The “Fearless Girl” is famous for holding on, but she might not face the New York Stock Exchange any longer.
The popular and courageous statue – which has occupied its current perch on Broad Street in lower Manhattan since 2018 after an earlier stint in front of the “Charging Bull” a few blocks away – may soon be forced to relocate again because of the permit. benchmark is about to expire. next month, On The Money found out.
While Mayor Bill de Blasio is keen to keep the statue in place beyond the November expiration date, people close to the mayor’s office told The Post that the legal basis seemed shaky.
That’s because State Street – the financial giant that commissioned the statue – only received a three-year permit from the Landmark Preservation Commission (LPC) when it moved “Fearless Girl” from Bowling Green across to “Charging Bull” three years ago.
State Street is actively seeking an extension of LPC. In a Power Point reviewed by The Post, the company said, “We are asking for your approval to keep this statue here for as long as possible so that we don’t need to get an extension every year.”
But according to sources, it is the Public Design Commission, not the LPC, that has the power to give this approval. The downtown community council also ruled that LPC cannot extend the permit.
Meanwhile, despite the statue’s popularity – nearly 40,000 people have signed a petition on Change.org seeking to keep the statue permanent – it upsets some in the arts community who view it simply as a tool of a corporate campaign.
“The idea of a company erecting a permanent monument without an approval process is horrible for people who care about public art,” Todd Fine, president of the Washington Street Advocacy Group, told The Post.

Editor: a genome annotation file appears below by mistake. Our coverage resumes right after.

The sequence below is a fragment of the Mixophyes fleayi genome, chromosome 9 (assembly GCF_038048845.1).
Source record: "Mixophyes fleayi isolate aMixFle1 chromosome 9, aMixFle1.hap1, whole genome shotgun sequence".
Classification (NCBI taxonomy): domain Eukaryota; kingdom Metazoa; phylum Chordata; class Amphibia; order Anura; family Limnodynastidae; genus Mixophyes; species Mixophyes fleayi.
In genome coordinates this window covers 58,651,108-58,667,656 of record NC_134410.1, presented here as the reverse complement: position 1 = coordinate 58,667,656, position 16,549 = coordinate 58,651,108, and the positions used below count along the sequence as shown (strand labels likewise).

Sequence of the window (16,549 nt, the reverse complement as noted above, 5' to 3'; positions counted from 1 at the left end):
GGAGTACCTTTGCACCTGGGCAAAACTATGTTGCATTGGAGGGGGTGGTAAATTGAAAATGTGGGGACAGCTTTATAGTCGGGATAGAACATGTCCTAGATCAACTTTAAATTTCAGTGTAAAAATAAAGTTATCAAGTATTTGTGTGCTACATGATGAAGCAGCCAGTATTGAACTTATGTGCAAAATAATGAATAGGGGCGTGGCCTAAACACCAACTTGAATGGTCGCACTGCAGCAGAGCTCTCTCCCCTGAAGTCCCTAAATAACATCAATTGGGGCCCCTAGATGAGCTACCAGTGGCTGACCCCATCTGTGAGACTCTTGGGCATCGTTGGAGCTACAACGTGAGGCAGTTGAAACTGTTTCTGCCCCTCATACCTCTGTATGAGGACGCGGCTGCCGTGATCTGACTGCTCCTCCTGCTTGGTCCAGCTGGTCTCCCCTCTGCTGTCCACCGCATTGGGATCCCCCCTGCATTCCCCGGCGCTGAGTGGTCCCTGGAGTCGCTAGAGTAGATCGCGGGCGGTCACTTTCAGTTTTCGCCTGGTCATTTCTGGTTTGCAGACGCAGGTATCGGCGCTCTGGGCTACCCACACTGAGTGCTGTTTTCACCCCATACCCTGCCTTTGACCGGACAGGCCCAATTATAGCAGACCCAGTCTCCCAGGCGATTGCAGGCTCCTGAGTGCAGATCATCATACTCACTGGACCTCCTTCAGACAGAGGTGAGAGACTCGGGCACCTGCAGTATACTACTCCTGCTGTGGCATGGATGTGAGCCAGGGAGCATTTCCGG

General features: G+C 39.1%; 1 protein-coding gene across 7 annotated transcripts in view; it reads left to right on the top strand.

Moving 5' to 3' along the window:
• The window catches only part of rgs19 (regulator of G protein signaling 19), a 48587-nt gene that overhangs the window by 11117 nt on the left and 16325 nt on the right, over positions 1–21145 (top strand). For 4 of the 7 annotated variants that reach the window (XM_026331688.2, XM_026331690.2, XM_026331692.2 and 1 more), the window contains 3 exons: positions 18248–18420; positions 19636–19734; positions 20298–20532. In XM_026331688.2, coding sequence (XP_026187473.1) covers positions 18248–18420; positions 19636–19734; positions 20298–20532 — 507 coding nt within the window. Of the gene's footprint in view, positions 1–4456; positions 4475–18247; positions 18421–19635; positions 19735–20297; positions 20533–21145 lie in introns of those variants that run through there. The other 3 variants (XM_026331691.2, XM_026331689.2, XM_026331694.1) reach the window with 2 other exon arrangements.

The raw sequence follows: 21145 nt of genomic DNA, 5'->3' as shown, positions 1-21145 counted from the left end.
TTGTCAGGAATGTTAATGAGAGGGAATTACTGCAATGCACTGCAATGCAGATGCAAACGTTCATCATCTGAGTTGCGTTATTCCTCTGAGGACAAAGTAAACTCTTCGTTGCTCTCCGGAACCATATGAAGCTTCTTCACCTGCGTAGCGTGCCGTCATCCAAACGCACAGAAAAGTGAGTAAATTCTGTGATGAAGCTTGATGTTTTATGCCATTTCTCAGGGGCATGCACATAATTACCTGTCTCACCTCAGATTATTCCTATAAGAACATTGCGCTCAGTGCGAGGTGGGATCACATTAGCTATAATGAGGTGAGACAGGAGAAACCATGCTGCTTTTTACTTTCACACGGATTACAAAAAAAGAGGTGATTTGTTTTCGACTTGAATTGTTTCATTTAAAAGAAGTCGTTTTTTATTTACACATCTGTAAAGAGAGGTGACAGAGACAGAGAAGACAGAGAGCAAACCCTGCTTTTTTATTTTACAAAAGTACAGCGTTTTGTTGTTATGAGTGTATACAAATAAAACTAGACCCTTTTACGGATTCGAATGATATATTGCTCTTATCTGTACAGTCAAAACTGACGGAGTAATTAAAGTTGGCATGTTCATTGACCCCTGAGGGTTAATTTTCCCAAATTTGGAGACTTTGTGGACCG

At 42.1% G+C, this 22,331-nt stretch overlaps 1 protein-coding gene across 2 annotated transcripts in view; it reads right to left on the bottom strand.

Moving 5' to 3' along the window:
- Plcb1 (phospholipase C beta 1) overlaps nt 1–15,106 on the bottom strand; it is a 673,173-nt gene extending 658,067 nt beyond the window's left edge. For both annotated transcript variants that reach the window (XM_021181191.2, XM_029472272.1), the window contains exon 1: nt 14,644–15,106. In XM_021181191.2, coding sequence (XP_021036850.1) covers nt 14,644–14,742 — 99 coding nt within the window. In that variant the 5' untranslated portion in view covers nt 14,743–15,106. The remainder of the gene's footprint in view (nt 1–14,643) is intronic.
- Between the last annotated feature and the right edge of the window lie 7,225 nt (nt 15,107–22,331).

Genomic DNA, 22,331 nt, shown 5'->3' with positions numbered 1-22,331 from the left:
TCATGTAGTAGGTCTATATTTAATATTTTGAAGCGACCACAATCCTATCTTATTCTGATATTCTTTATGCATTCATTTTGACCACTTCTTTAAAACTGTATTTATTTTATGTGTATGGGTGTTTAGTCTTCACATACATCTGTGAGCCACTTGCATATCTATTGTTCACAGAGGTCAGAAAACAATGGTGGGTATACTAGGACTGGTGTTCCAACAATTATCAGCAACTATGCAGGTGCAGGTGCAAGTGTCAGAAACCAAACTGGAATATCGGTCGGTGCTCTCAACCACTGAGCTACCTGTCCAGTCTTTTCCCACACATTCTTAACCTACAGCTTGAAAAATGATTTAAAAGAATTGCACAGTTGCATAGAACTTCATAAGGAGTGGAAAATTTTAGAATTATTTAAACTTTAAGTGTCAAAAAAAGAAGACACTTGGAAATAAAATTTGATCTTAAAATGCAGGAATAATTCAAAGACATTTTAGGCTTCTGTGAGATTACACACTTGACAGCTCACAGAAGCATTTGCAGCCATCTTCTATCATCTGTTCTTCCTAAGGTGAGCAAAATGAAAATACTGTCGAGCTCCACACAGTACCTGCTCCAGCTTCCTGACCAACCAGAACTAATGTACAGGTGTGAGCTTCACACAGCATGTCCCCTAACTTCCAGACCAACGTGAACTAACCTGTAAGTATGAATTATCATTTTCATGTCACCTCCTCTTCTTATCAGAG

“State Street tries to set up landmarks, but they subvert the city’s agency, PDC, which has jurisdiction,” Fine added. “LPC cannot extend the permit and there isn’t even a hearing scheduled yet anyway.”
State Street recently grabbed the headlines for packing up and leaving town. The Boston-based company told workers in August that they would not be returning to their Rockefeller Center offices. Instead, its 500 Big Apple employees are invited to work from home or travel to offices in State Street, New Jersey or Stamford, Conn.
In a statement to the Post, a State Street representative said, “We installed the Fearless Girl statue on Wall Street on the eve of International Women’s Day 2017, and it boldly reminded us of the importance of diversity. gender in leadership since. We will continue to work diligently with New York City to extend its license beyond November 2021. ”
Nonetheless, State Street itself has been sued for underpaying female staff. State Street has denied the allegations but refunded nearly $ 5 million to the workers in a 2017 settlement.
He is also involved in a legal battle with the artist who created the statue, Kristen Visbal. State Street in 2019 slapped Visbal with a lawsuit for selling a version of “Fearless Girl” to a hotel in Oslo, Norway, claiming the sale was trademark infringement. State Street and Visbal both claim they have rights to the statue.
“This company, which presented itself entirely as being pro-diversified, has
blocked and manipulated the very artist who created the work – a woman! »Visbal
said in a video she posted online.